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Cattle Decapitation – The Harvest Floor

Slaughterhouse-Four
The Making of Cattle Decapitation’s The Harvest Floor

By the time the late ’00s had rolled around, San Diego’s deathgrind rubber-burners Cattle Decapitation were already years deep into a career of shattering musical land speed records, visually confronting audiences who’d thought they’d seen it all and poking holes in death metal tropes via a message that, in part, spoke out against animal cruelty while calling for a culling of the cancer of humanity from its host, Planet Earth. While the topics explored on their five previous records and the then-forthcoming The Harvest Floor may not have possessed the prescience of vocalist Travis Ryan bellowing “Bring Back the Plague” on 2019’s Death Atlas (only to have the world shut down at the hands of the plague less than three months later), THF certainly went out of its way to continue foisting the band’s favorite topics onto center stage: pointing out the folly of humanity; stepping outside our own meat sacks for a few minutes to empathetically view how mankind is viewed by non-mankind; and, generally, underscoring how everything is fucked.

One other thing The Harvest Floor did was take the elements that Cattle Decapitation had used in their extreme music boundary-stretching and blow everything into the stratosphere. Simultaneously, they managed a tight grip on the leash of control in the face of unhinged chaos. This allowed the band to improve upon their treasured red-lining while chiseling a holistic work that careened into as many of the listener’s senses as allowable. The overtly dark and ominous depiction of humanity being sent to slaughter (imagined by Ryan and manifested by visual artist Wes Benscoter) was matched by a sonic approach that subverted tradition with literate technicality, frenetic rhythmic pulsation, some Naked City-like quick-change sensibility and ridiculously over-the-top guitar work forced into death metal’s then-two-and-a-half-decade-old maw.

In addition to blasting the technique, extremity and sweep-picking upward with flare gun urgency, Cattle Decapitation were also learning how to wrangle their tools into the creation of actual compositions. And as more cohesion took shape, it was augmented by experimental layers of noise, classical, and vocal instrumentation courtesy of an impressive collection of guests and producer Billy Anderson’s unrestricted open mind. Once everything was paired with Ryan and Benscoter’s bleak and wry conceptual dystopia, the impact was positively pipe bomb-like.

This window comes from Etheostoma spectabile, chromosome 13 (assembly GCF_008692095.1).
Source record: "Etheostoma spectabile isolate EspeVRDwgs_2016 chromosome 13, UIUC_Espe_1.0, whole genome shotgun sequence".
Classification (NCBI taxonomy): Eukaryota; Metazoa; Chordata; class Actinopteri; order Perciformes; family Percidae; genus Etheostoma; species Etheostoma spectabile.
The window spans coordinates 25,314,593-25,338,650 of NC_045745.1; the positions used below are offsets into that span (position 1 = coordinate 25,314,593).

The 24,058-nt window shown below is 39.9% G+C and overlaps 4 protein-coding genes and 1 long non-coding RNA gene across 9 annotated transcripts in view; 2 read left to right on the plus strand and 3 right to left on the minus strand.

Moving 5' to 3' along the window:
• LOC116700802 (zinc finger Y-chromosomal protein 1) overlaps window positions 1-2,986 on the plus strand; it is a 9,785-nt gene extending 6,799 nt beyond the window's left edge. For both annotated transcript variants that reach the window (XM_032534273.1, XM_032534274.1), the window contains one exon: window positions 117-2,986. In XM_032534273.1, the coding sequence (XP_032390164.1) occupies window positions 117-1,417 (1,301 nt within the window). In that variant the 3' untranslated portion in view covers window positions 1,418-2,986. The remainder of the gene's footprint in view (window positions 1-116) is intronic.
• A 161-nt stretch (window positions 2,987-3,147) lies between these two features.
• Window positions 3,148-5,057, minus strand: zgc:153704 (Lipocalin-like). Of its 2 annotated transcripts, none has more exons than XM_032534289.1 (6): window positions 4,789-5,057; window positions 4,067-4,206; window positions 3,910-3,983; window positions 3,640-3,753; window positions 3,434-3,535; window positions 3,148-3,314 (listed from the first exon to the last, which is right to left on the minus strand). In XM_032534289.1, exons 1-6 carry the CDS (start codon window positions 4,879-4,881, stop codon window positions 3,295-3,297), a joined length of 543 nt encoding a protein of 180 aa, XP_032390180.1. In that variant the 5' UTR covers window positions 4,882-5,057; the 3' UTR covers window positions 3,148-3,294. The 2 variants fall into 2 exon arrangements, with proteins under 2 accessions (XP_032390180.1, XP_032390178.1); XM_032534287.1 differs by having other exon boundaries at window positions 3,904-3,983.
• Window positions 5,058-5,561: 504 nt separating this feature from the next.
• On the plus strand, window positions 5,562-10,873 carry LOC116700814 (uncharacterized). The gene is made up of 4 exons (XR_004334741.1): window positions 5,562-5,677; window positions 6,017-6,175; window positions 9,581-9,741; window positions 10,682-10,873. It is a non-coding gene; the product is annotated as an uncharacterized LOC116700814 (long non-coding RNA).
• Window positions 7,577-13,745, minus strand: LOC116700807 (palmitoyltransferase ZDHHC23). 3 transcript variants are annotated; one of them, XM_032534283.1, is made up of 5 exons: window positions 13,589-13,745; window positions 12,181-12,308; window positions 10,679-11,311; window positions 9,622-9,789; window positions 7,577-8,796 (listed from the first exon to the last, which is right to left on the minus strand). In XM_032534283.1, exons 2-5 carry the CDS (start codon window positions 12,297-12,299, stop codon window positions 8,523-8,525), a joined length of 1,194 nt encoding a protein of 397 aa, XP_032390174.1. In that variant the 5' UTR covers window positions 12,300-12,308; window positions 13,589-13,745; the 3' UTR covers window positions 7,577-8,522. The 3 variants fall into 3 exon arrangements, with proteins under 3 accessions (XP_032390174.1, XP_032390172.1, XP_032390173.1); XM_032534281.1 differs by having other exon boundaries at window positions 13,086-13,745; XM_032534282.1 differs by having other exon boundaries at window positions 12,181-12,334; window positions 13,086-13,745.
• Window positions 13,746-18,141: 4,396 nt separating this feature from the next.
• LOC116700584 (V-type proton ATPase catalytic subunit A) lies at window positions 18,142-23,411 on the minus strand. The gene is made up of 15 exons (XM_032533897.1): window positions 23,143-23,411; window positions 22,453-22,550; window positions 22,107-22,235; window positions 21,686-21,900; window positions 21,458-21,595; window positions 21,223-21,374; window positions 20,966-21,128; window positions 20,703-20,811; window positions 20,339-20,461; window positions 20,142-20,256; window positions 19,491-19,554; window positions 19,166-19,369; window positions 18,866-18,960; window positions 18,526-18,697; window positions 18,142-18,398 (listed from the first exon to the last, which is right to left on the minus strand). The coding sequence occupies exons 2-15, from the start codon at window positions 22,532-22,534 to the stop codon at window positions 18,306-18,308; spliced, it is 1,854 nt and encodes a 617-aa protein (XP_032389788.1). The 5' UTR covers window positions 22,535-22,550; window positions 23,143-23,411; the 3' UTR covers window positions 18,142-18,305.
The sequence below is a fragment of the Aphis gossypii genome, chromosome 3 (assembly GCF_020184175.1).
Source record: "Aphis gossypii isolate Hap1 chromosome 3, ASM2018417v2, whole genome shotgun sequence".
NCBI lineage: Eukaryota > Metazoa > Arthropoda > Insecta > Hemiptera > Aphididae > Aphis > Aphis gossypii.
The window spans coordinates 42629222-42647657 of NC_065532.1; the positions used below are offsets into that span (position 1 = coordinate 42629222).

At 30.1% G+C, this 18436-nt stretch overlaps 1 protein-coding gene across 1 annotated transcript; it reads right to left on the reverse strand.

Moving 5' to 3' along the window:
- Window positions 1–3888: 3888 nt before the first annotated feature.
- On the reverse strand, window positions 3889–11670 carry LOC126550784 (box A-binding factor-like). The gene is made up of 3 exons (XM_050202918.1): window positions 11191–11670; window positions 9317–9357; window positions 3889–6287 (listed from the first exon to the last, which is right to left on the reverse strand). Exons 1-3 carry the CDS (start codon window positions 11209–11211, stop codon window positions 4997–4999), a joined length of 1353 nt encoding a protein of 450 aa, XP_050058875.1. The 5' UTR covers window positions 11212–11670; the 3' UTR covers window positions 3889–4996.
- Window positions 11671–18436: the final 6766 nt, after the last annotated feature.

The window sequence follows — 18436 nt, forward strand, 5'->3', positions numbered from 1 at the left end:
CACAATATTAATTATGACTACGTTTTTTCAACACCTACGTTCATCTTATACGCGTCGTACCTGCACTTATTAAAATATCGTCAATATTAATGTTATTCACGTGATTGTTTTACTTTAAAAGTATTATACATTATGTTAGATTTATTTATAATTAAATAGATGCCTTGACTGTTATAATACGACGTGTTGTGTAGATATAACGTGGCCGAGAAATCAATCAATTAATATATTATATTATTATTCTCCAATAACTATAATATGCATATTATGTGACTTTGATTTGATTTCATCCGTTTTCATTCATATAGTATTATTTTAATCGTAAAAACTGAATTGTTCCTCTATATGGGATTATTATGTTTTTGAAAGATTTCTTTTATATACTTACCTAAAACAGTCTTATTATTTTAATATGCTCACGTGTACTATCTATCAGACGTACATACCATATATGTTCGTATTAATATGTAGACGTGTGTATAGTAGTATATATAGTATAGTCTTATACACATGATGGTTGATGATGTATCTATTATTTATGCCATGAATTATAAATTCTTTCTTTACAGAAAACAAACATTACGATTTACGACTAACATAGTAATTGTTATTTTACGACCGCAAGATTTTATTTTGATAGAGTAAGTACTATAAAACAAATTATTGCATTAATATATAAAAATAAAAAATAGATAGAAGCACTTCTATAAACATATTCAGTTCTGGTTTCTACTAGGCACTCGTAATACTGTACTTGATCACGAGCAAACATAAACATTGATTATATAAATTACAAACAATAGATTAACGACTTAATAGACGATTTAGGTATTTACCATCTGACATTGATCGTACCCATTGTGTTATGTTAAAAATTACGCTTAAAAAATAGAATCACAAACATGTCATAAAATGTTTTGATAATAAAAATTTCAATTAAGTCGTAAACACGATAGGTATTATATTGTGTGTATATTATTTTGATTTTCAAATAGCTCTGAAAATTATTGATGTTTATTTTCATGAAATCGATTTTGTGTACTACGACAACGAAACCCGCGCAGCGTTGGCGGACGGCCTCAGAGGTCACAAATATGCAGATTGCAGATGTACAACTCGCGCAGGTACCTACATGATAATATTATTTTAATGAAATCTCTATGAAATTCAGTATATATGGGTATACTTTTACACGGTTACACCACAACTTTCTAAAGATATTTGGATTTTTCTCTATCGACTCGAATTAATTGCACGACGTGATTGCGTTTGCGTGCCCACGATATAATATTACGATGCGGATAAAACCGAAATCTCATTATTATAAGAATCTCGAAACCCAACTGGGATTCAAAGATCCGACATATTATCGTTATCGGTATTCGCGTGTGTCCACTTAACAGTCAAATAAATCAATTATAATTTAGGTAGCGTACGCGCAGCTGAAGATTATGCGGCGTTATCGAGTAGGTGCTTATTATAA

As they themselves describe it, The Harvest Floor was where Cattle Decapitation started to come into their own and go all-in on their future—a future that has delivered nigh on 15 years of rubbery genre-defying/defining death metal that not only scythed their own path, but indebted today’s hyper-tech heads. To celebrate this crowning achievement of precision, forward thought, and all systems being locked and loaded, we corralled Ryan, guitarist Josh Elmore, drummer Dave McGraw and ex-bassist Troy Oftedal onto a Zoom call, let them have it, and watched the sparks fly the same way they were flying in those claustrophobically cramped, wretchedly humid and stale beer-scented practice spaces many years ago. Welcome to our Hall, gentlemen. The conditions are a slight step up from those old rehearsal rooms in the Clairemont, Sweetwater and National City areas of San Diego, but definitely better than the human slaughterhouse depicted on the album’s cover.

Need more Cattle Decap? To read the entire seven-page story, featuring interviews with the members who performed on The Harvest Floor, purchase the print issue from our store, or digitally via our app for iPhone/iPad or Android.

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Five For Friday: July 1, 2022

Greetings, Decibel readers!

Any week that has a new Hulder release is a great week in my book. But for those of you who don’t enjoy straightforward black metal of the highest quality, we do have some top-shelf traditional metal, 1985-enjoyer metal, headbanger-faceripping metal (if you know, you know), and the soundtrack to you painting your nails black with sharpie back in 10th grade. But in a cool way.